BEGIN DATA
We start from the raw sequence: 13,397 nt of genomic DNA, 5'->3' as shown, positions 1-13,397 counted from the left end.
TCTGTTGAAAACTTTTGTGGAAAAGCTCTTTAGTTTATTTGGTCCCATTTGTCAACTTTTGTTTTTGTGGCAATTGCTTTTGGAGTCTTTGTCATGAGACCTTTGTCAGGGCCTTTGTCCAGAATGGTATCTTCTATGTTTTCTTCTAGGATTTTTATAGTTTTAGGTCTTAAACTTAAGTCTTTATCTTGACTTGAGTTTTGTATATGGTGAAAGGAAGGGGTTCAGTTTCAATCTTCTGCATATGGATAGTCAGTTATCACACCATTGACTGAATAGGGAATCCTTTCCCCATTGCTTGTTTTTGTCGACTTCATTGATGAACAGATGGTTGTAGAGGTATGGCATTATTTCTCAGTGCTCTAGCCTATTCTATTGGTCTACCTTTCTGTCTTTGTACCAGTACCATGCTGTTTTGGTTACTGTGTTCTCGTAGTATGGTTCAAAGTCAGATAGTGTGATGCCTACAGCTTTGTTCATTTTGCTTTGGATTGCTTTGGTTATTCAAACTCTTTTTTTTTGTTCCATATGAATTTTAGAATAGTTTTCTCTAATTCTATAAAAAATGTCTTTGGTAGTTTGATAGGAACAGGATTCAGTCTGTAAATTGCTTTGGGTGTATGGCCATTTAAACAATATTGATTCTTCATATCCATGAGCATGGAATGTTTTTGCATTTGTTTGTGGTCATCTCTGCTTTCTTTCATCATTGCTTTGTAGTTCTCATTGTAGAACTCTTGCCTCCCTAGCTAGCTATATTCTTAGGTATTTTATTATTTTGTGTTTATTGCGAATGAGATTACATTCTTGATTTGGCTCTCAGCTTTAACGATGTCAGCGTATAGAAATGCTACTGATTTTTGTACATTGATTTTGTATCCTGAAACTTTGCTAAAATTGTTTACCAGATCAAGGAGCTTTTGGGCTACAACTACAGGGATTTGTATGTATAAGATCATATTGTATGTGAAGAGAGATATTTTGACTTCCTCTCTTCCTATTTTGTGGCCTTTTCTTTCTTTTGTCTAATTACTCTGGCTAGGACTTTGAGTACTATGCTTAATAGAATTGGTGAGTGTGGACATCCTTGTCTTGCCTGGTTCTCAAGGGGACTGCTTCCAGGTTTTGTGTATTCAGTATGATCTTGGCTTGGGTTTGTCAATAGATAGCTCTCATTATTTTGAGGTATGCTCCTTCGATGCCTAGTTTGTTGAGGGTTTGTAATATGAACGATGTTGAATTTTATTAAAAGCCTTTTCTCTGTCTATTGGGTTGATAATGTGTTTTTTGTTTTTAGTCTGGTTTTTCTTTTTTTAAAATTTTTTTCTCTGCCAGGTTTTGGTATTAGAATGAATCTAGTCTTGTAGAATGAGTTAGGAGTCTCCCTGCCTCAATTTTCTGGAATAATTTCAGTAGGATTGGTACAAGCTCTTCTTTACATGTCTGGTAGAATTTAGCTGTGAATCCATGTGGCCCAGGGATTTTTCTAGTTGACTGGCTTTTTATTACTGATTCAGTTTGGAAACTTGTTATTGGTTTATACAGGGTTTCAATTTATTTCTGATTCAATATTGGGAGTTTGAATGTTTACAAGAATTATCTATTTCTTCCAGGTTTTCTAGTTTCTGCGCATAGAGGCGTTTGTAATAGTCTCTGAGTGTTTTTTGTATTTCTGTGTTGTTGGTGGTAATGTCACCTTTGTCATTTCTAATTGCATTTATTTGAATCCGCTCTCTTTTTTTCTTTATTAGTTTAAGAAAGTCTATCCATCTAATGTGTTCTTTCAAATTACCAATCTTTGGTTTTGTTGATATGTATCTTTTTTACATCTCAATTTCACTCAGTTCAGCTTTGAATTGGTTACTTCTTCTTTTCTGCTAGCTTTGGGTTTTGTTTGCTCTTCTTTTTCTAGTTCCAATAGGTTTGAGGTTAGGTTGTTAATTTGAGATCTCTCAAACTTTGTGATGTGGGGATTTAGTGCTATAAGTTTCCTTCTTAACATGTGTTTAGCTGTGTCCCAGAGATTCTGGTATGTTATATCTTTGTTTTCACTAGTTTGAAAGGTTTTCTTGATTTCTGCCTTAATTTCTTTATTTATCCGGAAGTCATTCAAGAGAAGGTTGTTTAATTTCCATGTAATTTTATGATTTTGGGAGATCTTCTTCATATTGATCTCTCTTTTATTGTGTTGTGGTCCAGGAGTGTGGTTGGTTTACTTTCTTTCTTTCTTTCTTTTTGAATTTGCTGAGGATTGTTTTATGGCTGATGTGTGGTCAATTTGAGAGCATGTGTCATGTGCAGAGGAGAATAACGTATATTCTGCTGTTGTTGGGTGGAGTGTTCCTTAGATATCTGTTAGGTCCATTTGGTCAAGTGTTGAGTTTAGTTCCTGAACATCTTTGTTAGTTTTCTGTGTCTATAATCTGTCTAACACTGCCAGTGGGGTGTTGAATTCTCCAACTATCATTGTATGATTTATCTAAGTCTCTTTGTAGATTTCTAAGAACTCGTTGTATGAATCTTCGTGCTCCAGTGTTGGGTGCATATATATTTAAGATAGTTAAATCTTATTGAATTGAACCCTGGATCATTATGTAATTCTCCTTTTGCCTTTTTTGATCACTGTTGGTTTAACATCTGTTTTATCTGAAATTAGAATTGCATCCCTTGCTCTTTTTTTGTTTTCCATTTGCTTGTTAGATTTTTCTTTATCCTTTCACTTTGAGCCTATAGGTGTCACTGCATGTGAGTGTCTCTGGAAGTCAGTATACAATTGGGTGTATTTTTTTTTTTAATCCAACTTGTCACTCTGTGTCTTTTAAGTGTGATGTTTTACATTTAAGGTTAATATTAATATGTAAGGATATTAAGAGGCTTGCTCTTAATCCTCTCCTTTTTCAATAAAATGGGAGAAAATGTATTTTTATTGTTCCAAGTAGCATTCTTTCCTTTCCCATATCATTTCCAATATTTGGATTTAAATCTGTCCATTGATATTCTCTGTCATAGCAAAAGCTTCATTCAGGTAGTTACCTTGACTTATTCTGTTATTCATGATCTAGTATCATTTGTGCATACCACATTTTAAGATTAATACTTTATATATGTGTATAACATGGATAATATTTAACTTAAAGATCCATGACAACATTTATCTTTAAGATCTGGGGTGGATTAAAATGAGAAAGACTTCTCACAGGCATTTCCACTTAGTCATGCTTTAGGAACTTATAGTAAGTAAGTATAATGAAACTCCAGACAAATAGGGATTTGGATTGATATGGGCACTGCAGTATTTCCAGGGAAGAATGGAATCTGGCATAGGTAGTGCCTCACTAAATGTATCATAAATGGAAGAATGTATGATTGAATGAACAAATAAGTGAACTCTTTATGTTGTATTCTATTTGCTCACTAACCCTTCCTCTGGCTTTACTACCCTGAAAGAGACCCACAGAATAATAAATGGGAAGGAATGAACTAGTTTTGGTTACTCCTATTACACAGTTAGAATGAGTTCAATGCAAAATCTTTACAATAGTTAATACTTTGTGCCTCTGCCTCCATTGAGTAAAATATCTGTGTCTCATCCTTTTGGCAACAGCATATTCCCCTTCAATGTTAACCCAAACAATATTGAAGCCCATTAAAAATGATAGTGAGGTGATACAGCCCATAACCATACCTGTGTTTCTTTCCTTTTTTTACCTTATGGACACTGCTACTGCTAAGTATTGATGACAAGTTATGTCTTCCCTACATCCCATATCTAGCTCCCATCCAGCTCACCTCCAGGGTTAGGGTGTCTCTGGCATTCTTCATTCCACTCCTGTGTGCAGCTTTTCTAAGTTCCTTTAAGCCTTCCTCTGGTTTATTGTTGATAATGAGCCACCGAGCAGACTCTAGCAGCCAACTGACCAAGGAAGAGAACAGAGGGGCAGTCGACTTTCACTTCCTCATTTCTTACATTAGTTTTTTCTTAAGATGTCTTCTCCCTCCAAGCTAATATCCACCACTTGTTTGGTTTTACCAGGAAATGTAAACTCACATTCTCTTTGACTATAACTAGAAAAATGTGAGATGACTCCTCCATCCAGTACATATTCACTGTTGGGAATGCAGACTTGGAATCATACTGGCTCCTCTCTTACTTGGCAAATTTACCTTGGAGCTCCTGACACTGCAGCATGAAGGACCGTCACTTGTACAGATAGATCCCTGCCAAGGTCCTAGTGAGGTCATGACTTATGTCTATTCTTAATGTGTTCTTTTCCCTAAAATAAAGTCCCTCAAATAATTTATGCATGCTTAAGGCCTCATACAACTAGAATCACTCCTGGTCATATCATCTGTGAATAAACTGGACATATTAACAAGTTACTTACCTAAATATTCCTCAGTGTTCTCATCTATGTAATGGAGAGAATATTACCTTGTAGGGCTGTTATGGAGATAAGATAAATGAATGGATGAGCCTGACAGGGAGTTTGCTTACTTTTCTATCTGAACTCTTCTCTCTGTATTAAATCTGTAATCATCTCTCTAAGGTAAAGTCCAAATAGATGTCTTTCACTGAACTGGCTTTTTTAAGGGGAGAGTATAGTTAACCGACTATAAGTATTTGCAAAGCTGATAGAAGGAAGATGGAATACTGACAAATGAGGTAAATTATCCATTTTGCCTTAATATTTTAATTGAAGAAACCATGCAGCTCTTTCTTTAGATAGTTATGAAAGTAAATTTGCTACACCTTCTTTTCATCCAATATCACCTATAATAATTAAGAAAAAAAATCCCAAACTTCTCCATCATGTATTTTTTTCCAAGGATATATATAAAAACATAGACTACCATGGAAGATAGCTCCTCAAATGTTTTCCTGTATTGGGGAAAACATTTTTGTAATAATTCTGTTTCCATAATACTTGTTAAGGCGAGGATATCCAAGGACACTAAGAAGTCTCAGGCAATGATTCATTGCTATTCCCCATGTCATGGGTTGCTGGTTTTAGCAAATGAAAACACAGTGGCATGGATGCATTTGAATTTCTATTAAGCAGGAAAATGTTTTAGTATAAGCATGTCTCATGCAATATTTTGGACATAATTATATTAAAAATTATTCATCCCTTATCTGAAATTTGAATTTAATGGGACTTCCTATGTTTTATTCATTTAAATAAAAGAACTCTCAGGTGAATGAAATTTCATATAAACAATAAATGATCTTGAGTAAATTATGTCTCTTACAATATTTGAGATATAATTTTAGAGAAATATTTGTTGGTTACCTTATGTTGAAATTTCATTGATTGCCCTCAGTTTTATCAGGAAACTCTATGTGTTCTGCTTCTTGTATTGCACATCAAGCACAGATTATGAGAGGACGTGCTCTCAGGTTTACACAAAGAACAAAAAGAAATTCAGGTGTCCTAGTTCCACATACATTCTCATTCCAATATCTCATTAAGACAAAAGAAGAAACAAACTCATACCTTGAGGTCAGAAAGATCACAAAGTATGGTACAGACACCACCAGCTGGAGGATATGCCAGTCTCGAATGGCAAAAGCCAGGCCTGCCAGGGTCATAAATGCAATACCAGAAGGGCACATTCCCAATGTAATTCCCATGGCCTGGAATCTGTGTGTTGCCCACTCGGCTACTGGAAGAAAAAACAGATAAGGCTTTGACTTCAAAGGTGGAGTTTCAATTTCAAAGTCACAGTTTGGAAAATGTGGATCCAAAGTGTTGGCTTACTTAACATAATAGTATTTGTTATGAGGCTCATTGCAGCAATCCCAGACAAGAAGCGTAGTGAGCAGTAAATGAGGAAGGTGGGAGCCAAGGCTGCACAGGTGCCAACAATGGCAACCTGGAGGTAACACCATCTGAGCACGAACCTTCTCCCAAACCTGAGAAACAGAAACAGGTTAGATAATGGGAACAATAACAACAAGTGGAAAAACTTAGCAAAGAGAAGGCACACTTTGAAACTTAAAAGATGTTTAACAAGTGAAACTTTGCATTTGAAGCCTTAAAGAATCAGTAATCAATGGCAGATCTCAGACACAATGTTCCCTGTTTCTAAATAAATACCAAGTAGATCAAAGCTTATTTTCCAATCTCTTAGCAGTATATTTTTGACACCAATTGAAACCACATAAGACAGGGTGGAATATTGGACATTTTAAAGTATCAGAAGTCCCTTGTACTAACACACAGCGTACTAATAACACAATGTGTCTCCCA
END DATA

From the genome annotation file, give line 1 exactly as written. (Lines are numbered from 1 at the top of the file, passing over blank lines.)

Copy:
We start from the raw sequence: 13,397 nt of genomic DNA, 5'->3' as shown, positions 1-13,397 counted from the left end.